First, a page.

Before I got to see the actual launch of the MAVEN rocket (which is mind blowing, and you should put a rocket launch on your bucket list), I got the pleasure of working with real NASA scientists! They schooled me (and about 40 other librarians who were training with me) all about Mars and the MAVEN launch. Let me share the more mind blowing facts:
- Mars has no plate tectonics like Earth, its crust is solid.
- Mars has 2% toxic water on its surface.
- Meteorites usually explode on contact of hitting a planet – which is why you can’t find the evidence of what made the giant crater!
- Mars has lost all, or almost all, or its magnetic field! Which without it the solar winds were able to strip away the atmosphere over time. No atmosphere, no planet protection for water or life. You can read more about Mars' atmosphere on Popular Mechanics' website.
-Lynette, Youth Services, Shawnee Branch
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The Library is proud to annouce the second annual Louisville Young Filmmakers Festival slated for mid-March.
Students ages 12 to 19 are encouraged to submit their original film works to be shown at a red-carpet event at the Main Library.
Original films on any topic or genre are accepted. Films should be G- or PG- rated and suitable for a teen audience. Profanity and nudity are not allowed. Producers must be Louisville residents between the ages of 12 and 19. Films should be no longer than 15 minutes in length.
Deadline for Submissions is March 1, 2014
Submissions may be turned in, along with a completed entry form, at any Louisville Free Public Library. Submissions should be on a separate flash-drive or disc and addressed to the attention of “Michael Ward – Louisville Young Filmmakers Festival.”
As part of the Festival, the Library will hold several workshops on film-making and editing. Students who attend the workshops will learn how to create, edit and manage their own digital content. All workshops will be held at the Main Library:
- Saturday, January 11, 2:00 pm
- Saturday, January 25, 10:00 am
- Saturday, February 8, 2:00 pm
- Saturday, February 22, 2:00 pm
For more information on the the fesitval, submissions guidlines, or workshops, email Michael.email@example.com.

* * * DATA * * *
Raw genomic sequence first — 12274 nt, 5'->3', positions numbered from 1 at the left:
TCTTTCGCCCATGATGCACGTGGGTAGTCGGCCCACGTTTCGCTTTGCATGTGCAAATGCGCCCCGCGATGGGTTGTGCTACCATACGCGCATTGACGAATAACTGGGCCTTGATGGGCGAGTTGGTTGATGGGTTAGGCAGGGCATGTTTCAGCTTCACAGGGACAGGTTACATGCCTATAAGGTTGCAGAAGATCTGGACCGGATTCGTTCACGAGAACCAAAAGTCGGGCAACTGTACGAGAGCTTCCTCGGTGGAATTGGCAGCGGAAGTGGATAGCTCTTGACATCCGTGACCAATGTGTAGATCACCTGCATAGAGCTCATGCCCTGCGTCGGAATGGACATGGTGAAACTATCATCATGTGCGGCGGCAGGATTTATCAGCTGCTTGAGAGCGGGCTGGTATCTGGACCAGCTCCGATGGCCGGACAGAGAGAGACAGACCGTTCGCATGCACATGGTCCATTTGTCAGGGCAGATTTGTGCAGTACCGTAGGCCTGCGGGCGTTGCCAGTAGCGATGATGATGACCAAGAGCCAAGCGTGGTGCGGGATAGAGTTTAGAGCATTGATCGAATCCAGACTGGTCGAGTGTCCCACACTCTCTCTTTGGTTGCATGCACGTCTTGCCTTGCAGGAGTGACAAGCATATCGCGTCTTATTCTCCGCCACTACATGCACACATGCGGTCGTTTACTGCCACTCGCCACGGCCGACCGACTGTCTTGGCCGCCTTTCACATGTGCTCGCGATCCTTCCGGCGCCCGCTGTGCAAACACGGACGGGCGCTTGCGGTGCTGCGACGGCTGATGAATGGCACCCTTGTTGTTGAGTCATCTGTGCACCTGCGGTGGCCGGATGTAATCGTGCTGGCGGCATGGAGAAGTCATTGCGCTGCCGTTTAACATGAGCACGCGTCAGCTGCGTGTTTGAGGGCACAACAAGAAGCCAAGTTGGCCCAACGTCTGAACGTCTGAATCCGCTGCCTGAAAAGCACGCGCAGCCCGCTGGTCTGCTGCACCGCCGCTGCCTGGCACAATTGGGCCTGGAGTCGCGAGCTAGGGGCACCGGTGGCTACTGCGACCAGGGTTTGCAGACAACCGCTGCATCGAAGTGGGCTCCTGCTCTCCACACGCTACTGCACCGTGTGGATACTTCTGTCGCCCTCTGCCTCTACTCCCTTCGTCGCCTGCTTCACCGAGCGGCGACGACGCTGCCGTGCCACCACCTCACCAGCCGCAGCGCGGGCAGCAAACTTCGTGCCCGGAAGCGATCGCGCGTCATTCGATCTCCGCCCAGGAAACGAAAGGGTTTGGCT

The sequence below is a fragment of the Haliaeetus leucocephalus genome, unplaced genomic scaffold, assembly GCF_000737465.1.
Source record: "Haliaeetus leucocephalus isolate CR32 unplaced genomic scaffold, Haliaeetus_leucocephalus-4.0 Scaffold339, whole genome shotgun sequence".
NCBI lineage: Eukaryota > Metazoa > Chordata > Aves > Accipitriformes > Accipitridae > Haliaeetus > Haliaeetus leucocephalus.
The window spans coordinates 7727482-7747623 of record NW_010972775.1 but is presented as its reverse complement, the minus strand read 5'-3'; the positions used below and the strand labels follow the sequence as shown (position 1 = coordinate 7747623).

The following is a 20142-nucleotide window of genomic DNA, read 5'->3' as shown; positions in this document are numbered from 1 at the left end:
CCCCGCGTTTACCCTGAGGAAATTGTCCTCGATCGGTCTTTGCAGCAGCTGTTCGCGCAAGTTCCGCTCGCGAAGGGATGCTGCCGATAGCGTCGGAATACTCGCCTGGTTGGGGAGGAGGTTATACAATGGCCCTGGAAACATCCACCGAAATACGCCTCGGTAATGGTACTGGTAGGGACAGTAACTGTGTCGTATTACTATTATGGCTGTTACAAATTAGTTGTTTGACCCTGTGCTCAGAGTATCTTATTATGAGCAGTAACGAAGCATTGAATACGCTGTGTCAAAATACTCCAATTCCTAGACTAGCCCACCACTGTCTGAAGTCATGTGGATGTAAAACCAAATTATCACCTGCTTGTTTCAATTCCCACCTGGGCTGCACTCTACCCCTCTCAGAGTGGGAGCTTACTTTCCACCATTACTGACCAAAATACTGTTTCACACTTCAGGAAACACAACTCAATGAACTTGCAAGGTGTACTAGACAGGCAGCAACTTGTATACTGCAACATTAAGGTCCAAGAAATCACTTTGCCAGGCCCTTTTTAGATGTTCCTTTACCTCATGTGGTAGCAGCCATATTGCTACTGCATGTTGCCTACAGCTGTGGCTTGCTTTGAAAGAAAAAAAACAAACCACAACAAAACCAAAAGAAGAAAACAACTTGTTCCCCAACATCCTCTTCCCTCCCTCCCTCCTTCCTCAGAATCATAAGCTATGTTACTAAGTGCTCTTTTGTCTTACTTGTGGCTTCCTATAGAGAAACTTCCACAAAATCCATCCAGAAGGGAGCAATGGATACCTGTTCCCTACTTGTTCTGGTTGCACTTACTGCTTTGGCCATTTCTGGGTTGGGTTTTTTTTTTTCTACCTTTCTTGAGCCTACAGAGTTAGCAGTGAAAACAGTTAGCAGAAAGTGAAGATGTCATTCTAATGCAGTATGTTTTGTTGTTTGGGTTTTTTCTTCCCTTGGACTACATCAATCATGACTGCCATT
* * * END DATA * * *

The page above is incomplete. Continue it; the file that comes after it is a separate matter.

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A long, long, time ago humans thought they had driven all the dragons from the Isles of May but unbeknownst to anyone a single dragon egg had survived, held safe within the root structure of an ancient tree. When the tree falls and the egg is released, a very hungry dragon hatches into the world. Soon the town healer’s life is taken by the dragon, and it is up to his daughter and an unlikely hero to save the other villagers from the dragon’s wrath. The illustrations in The Last Dragon are vibrant and gorgeous and Jane Yolen’s writing flows beautifully alongside them. Highly recommended for those who like mythical creatures and magic, which means that you might also like The Last Unicorn.
Being a child of the '80s, I have watched the film based on the book by Peter S. Beagle many, many times. I was excited to find that the library carries the graphic novel adaptation of the book. The text is whimsical and poetic and well suited for the stunning artwork by Renae De Liz. An excerpt from the beginning:
“The Unicorn lived in a lilac wood and she lived all alone. She was very old though she did not know it, and she was no longer the careless color of sea foam, but rather the color of snow falling on a moonlit night.”
The unicorn embarks on a quest to find others of her kind, and along the way she encounters other magical creatures and befriends a young magician who will help lead her to the castle of an evil king who keeps a terrible secret. The Last Unicorn is a great story for any age, if you’ve read the book or the graphic novel or seen the movie feel free to share your thoughts in the comments below. Look for it and The Last Dragon at your local library branch.
-Claire, Youth Services, Jeffersontown Branch